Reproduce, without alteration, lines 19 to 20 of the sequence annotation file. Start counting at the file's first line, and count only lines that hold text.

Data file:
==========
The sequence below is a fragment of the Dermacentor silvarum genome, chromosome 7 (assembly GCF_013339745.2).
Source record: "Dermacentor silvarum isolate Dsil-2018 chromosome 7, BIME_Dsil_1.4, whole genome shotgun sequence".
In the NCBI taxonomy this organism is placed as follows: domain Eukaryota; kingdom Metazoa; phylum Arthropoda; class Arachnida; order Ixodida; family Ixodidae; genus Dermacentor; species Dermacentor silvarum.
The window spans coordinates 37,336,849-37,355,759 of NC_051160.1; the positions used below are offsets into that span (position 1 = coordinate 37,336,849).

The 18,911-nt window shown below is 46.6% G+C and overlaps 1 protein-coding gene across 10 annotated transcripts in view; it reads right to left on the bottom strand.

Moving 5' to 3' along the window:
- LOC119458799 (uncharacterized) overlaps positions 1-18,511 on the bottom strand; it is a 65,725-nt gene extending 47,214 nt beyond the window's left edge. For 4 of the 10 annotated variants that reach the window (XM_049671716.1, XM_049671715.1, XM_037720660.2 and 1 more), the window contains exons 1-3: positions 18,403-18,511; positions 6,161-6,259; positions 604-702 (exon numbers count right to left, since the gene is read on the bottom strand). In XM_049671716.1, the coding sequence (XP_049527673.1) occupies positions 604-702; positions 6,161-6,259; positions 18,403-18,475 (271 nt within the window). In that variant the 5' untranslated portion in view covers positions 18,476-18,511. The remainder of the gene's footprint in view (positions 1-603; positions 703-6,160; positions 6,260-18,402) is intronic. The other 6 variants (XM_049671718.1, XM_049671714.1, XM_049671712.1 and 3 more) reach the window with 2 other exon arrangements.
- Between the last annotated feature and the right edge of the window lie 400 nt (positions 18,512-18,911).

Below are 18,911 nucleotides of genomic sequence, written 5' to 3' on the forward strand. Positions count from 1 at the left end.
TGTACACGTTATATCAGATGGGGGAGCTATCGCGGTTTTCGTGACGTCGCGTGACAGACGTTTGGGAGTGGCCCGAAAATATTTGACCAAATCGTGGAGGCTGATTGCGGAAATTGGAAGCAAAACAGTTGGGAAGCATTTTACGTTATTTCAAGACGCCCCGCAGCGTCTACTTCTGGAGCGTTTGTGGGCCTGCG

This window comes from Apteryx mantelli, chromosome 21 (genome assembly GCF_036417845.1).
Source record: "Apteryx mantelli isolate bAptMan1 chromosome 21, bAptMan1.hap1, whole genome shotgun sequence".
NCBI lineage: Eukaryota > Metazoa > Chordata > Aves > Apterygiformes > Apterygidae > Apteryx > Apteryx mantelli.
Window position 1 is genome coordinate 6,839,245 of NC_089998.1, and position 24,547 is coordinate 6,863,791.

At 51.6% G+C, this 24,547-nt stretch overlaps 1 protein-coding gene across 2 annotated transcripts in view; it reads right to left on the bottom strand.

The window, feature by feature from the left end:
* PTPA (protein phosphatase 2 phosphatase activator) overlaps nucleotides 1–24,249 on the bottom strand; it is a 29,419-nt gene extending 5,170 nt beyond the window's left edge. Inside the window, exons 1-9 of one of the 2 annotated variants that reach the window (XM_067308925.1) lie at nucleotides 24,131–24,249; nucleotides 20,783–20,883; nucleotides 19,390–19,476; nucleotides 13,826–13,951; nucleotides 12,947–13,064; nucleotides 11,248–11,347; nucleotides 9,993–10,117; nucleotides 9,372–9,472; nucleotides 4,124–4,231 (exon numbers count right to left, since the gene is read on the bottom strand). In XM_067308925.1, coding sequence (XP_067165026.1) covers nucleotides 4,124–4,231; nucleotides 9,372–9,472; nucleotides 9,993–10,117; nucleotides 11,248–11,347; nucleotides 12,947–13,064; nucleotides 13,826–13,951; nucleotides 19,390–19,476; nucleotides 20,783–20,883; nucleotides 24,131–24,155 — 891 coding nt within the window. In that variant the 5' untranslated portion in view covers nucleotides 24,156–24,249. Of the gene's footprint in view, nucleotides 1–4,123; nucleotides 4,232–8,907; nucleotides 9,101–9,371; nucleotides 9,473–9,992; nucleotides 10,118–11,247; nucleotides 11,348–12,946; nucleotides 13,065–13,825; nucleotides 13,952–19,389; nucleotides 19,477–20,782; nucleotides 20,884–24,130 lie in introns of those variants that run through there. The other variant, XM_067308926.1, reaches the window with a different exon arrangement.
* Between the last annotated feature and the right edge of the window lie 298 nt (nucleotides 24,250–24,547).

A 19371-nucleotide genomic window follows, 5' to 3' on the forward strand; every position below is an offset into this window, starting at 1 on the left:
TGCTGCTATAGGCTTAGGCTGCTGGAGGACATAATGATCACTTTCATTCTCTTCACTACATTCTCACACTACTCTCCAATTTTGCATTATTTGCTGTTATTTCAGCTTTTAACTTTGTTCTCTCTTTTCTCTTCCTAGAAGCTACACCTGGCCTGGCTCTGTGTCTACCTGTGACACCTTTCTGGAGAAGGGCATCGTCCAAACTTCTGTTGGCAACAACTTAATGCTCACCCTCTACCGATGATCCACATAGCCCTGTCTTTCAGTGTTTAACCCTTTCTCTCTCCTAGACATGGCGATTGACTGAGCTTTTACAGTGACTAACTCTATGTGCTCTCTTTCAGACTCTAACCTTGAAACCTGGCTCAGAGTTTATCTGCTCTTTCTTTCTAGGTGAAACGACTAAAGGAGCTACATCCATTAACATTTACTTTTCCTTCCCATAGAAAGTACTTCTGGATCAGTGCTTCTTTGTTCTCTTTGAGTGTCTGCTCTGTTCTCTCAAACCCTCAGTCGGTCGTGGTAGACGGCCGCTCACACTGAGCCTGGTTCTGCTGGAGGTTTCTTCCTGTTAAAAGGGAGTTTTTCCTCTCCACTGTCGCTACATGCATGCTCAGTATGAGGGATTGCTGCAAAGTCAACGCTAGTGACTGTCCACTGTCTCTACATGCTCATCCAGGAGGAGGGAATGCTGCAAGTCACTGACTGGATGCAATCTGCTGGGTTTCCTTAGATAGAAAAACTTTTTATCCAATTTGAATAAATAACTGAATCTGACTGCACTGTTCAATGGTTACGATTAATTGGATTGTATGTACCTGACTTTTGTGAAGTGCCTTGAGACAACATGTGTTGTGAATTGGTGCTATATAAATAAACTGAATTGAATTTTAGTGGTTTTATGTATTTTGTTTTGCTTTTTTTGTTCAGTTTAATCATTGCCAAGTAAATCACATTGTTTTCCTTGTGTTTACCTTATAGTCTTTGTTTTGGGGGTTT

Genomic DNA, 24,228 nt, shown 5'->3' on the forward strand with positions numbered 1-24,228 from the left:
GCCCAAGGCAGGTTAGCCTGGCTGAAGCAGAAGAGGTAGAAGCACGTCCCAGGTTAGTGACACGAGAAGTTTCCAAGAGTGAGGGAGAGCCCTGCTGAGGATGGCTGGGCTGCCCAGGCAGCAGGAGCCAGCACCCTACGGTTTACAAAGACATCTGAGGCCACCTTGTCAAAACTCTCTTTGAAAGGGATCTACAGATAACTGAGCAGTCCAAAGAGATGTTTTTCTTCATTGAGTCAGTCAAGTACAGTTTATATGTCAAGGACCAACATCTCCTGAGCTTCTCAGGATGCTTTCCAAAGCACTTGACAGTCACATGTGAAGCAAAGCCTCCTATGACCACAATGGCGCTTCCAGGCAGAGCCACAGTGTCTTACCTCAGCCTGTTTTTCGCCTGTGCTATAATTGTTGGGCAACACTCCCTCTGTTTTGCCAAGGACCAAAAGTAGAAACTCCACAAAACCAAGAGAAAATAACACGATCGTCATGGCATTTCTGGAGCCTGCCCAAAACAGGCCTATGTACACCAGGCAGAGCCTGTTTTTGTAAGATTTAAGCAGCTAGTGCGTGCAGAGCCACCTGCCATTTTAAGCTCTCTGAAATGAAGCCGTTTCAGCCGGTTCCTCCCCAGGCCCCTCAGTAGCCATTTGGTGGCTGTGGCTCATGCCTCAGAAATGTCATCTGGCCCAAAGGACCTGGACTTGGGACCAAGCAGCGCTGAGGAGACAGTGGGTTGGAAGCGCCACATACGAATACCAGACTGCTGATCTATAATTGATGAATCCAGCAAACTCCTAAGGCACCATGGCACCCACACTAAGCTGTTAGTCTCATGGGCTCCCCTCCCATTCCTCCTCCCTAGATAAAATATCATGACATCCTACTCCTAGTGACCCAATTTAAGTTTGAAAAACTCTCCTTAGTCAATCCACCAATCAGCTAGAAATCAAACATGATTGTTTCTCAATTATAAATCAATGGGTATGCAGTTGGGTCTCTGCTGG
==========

A 19371-nucleotide genomic window follows, 5' to 3' on the forward strand; every position below is an offset into this window, starting at 1 on the left:
TGCTGCTATAGGCTTAGGCTGCTGGAGGACATAATGATCACTTTCATTCTCTTCACTACATTCTCACACTACTCTCCAATTTTGCATTATTTGCTGTTATTTCAGCTTTTAACTTTGTTCTCTCTTTTCTCTTCCTAGAAGCTACACCTGGCCTGGCTCTGTGTCTACCTGTGACACCTTTCTGGAGAAGGGCATCGTCCAAACTTCTGTTGGCAACAACTTAATGCTCACCCTCTACCGATGATCCACATAGCCCTGTCTTTCAGTGTTTAACCCTTTCTCTCTCCTAGACATGGCGATTGACTGAGCTTTTACAGTGACTAACTCTATGTGCTCTCTTTCAGACTCTAACCTTGAAACCTGGCTCAGAGTTTATCTGCTCTTTCTTTCTAGGTGAAACGACTAAAGGAGCTACATCCATTAACATTTACTTTTCCTTCCCATAGAAAGTACTTCTGGATCAGTGCTTCTTTGTTCTCTTTGAGTGTCTGCTCTGTTCTCTCAAACCCTCAGTCGGTCGTGGTAGACGGCCGCTCACACTGAGCCTGGTTCTGCTGGAGGTTTCTTCCTGTTAAAAGGGAGTTTTTCCTCTCCACTGTCGCTACATGCATGCTCAGTATGAGGGATTGCTGCAAAGTCAACGCTAGTGACTGTCCACTGTCTCTACATGCTCATCCAGGAGGAGGGAATGCTGCAAGTCACTGACTGGATGCAATCTGCTGGGTTTCCTTAGATAGAAAAACTTTTTATCCAATTTGAATAAATAACTGAATCTGACTGCACTGTTCAATGGTTACGATTAATTGGATTGTATGTACCTGACTTTTGTGAAGTGCCTTGAGACAACATGTGTTGTGAATTGGTGCTATATAAATAAACTGAATTGAATTTTAGTGGTTTTATGTATTTTGTTTTGCTTTTTTTGTTCAGTTTAATCATTGCCAAGTAAATCACATTGTTTTCCTTGTGTTTACCTTATAGTCTTTGTTTTGGGGGTTT